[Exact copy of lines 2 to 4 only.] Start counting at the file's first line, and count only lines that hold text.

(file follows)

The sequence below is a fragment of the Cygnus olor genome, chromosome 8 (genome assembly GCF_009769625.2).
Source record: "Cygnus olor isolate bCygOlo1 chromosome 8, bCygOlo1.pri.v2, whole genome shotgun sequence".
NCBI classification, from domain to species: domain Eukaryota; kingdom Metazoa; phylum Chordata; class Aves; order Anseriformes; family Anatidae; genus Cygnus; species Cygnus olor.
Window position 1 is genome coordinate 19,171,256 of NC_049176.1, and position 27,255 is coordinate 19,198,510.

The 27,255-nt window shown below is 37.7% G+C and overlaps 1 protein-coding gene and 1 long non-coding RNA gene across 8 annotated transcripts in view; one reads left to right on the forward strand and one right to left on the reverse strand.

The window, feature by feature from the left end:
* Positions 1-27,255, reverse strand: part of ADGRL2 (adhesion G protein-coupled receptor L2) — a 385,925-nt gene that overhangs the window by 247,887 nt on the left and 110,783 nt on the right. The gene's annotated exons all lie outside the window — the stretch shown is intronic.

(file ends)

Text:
Source record: "Cygnus olor isolate bCygOlo1 chromosome 8, bCygOlo1.pri.v2, whole genome shotgun sequence".
NCBI classification, from domain to species: domain Eukaryota; kingdom Metazoa; phylum Chordata; class Aves; order Anseriformes; family Anatidae; genus Cygnus; species Cygnus olor.
Window position 1 is genome coordinate 19,171,256 of NC_049176.1, and position 27,255 is coordinate 19,198,510.